Main Article Content
This study was focused on biotreatment of soil which polluted by petroleum compounds (Diesel) which caused serious environmental problems. One of the most effective and promising ways to treat diesel-contaminated soil is bioremediation. It is a choice that offers the potential to destroy harmful pollutants using biological activity.
Four bacterial strains were isolated from diesel contaminated soil samples. The isolates were identified by the Vitek 2 system, as Sphingomonas paucimobilis, Pentoae species, Staphylococcus aureus, and Enterobacter cloacae. The potential of biological surfactant production was tested using the Sigma 703D stand-alone tensiometer showed that these isolates are biological surfactant producers. The better results of the surface tension reduction test were obtained using the mixed bacterial culture which reduced the surface tension of the medium from 66mN/m to 33.89mN/m. For further evidence of the biodegradation effect of these isolates individually and as a mixed culture, which was supported by the use of Gas-Chromatography technology confirming the occurrence of biodegradation.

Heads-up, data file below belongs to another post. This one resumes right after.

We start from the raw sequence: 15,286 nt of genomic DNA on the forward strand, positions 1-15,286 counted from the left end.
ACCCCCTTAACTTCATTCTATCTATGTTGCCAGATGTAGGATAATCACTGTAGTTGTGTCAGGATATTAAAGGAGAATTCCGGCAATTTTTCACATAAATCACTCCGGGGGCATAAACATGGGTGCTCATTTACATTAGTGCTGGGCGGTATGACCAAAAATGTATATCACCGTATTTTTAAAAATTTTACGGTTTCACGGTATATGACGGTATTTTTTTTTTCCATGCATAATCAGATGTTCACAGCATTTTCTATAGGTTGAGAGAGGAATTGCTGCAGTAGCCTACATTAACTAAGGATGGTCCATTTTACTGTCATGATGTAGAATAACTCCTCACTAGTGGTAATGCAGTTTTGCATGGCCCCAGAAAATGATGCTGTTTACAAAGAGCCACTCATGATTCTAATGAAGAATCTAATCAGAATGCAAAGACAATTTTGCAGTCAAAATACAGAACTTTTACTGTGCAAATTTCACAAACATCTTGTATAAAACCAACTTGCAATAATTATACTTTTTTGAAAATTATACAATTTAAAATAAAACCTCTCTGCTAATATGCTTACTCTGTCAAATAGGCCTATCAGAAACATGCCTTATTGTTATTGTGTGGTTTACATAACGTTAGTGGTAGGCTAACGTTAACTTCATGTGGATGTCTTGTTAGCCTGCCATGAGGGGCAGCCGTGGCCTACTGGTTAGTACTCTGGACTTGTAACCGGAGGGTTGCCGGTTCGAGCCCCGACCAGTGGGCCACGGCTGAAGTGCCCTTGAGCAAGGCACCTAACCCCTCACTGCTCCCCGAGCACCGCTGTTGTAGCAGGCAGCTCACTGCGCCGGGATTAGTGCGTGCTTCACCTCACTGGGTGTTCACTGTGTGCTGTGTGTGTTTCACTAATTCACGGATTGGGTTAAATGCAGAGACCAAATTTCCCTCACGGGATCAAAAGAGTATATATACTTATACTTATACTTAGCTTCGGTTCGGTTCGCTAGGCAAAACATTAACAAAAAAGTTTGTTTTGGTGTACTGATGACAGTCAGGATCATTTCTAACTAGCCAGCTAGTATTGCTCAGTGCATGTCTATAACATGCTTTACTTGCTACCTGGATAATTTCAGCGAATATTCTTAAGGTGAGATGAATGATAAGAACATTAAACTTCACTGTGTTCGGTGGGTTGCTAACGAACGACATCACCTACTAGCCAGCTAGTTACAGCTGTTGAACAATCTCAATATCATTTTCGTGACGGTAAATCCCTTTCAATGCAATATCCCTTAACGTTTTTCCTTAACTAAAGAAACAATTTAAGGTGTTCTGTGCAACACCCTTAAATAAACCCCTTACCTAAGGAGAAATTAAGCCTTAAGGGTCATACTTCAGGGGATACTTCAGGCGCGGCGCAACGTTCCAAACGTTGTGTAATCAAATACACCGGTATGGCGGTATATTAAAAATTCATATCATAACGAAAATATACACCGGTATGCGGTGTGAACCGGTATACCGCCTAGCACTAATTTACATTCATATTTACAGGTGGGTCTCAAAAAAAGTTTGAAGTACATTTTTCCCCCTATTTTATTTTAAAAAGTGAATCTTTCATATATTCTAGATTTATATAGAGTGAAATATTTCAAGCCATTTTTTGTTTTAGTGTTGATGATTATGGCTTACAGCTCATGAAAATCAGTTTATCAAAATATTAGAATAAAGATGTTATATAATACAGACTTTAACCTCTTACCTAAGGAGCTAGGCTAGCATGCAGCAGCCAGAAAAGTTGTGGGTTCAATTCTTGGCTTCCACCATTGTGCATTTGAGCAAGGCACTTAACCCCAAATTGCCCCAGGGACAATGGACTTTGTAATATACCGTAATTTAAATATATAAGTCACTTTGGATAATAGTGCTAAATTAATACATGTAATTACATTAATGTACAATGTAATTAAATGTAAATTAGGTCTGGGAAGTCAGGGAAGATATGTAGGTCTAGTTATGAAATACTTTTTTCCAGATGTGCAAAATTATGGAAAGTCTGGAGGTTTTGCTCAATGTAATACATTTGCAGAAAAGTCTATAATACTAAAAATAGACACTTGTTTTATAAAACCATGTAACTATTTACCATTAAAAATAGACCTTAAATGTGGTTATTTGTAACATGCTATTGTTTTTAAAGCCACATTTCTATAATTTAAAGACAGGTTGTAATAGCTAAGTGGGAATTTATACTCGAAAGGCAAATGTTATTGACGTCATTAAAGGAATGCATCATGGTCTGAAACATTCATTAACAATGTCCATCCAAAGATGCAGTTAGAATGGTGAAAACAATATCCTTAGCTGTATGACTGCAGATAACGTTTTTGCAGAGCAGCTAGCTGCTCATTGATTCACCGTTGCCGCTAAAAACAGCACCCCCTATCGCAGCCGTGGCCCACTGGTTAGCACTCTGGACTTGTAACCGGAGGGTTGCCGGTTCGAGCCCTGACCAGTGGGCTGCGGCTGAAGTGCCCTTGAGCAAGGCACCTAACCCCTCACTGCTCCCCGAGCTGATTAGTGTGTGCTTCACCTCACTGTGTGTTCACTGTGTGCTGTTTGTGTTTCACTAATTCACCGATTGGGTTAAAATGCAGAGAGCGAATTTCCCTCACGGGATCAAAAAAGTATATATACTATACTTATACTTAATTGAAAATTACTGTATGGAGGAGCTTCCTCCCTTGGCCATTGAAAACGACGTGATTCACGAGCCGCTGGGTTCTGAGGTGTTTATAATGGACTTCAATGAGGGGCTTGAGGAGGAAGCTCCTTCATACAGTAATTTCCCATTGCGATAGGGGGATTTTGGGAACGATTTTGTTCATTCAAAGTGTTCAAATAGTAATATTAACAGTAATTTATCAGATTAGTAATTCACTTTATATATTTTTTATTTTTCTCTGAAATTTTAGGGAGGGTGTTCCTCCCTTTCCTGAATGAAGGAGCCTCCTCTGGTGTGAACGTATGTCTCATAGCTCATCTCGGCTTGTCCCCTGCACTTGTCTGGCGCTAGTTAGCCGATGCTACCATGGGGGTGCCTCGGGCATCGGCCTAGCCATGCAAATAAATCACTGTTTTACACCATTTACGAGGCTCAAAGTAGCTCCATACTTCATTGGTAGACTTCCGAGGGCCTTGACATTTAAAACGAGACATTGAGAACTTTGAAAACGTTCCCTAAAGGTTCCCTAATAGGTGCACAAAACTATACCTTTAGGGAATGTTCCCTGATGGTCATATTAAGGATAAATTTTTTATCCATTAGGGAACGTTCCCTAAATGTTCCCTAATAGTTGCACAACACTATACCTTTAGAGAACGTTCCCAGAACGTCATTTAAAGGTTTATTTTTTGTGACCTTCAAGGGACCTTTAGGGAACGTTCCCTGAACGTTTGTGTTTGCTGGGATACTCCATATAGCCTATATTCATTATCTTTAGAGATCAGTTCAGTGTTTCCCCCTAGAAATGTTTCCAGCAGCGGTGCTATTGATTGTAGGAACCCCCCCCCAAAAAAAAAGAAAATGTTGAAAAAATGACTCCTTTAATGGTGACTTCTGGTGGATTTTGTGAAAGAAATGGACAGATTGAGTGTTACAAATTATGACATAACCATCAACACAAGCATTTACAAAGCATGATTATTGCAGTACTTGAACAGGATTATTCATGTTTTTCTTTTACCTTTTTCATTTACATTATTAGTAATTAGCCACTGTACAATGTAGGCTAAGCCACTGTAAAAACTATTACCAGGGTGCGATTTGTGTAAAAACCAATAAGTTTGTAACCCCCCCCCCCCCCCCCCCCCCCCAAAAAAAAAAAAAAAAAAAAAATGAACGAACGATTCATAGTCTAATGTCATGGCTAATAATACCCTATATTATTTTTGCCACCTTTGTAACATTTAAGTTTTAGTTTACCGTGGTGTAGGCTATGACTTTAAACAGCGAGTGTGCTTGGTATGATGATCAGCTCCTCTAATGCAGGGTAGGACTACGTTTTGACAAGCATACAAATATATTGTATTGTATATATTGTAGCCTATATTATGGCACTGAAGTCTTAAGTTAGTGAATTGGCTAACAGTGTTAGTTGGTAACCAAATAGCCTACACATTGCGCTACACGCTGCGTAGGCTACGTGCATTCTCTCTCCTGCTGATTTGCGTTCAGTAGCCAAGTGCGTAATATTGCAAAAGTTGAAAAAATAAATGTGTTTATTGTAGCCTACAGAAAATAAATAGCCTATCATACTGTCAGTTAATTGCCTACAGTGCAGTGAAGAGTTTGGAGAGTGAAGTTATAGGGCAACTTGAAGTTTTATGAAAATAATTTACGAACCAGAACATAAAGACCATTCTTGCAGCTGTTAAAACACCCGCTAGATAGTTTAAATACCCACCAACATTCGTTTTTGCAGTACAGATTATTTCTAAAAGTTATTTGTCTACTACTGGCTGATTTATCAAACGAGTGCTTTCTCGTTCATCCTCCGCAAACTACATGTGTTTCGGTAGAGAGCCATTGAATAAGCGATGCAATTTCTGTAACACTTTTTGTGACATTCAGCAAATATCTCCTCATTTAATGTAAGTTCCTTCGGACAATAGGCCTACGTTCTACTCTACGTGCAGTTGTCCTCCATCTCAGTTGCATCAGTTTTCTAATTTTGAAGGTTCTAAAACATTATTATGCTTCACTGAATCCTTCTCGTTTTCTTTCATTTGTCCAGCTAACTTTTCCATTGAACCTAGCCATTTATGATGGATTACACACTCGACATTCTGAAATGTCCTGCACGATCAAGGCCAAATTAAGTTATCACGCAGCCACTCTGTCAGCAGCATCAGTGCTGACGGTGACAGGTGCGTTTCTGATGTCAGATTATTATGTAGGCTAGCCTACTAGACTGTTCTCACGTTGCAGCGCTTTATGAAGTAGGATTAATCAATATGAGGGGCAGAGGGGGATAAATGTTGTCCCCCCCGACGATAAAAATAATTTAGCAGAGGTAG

The capability of mixed bacterial culture was examined to remediate the diesel contaminated soil in bio piles system. Two pilot scale bio piles (25 kg soil each) were constructed containing soils contaminated with approximately 2140 mg/kg total petroleum hydrocarbons (TPHs). Both systems were equipped with oxygen to provide aerobic conditions, incubated at ambient temperature and weekly sampling within 35 days (during summer season). Overall 75.71 % of the total petroleum hydrocarbons were removed from the amended soil and 33.18 % of the control soil at the end of study period. The study concluded that the ex-situ bioremediation (bio piles) is a good option for treating the soil contaminated with diesel as economical and environmentally friendly.